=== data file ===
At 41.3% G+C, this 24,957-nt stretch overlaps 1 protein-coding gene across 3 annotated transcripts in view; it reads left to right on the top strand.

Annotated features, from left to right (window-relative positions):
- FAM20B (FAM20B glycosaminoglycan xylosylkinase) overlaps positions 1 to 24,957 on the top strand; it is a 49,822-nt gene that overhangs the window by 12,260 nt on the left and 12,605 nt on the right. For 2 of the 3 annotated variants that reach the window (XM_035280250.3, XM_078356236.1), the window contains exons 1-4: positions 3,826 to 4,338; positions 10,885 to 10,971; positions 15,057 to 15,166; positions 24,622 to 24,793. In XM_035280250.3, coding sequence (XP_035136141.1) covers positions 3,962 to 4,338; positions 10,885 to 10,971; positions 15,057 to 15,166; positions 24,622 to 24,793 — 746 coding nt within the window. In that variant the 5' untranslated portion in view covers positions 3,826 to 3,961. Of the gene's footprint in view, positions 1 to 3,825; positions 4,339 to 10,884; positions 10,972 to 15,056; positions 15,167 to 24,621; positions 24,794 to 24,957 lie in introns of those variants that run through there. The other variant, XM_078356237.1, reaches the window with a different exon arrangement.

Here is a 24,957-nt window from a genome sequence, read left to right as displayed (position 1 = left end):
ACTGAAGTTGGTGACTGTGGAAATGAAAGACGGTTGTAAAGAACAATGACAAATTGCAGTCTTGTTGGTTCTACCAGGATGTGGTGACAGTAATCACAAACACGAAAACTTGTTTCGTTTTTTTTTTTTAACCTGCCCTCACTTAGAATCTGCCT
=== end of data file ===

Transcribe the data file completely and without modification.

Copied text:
At 41.3% G+C, this 24,957-nt stretch overlaps 1 protein-coding gene across 3 annotated transcripts in view; it reads left to right on the top strand.

Annotated features, from left to right (window-relative positions):
- FAM20B (FAM20B glycosaminoglycan xylosylkinase) overlaps positions 1 to 24,957 on the top strand; it is a 49,822-nt gene that overhangs the window by 12,260 nt on the left and 12,605 nt on the right. For 2 of the 3 annotated variants that reach the window (XM_035280250.3, XM_078356236.1), the window contains exons 1-4: positions 3,826 to 4,338; positions 10,885 to 10,971; positions 15,057 to 15,166; positions 24,622 to 24,793. In XM_035280250.3, coding sequence (XP_035136141.1) covers positions 3,962 to 4,338; positions 10,885 to 10,971; positions 15,057 to 15,166; positions 24,622 to 24,793 — 746 coding nt within the window. In that variant the 5' untranslated portion in view covers positions 3,826 to 3,961. Of the gene's footprint in view, positions 1 to 3,825; positions 4,339 to 10,884; positions 10,972 to 15,056; positions 15,167 to 24,621; positions 24,794 to 24,957 lie in introns of those variants that run through there. The other variant, XM_078356237.1, reaches the window with a different exon arrangement.

Here is a 24,957-nt window from a genome sequence, read left to right as displayed (position 1 = left end):
ACTGAAGTTGGTGACTGTGGAAATGAAAGACGGTTGTAAAGAACAATGACAAATTGCAGTCTTGTTGGTTCTACCAGGATGTGGTGACAGTAATCACAAACACGAAAACTTGTTTCGTTTTTTTTTTTTAACCTGCCCTCACTTAGAATCTGCCT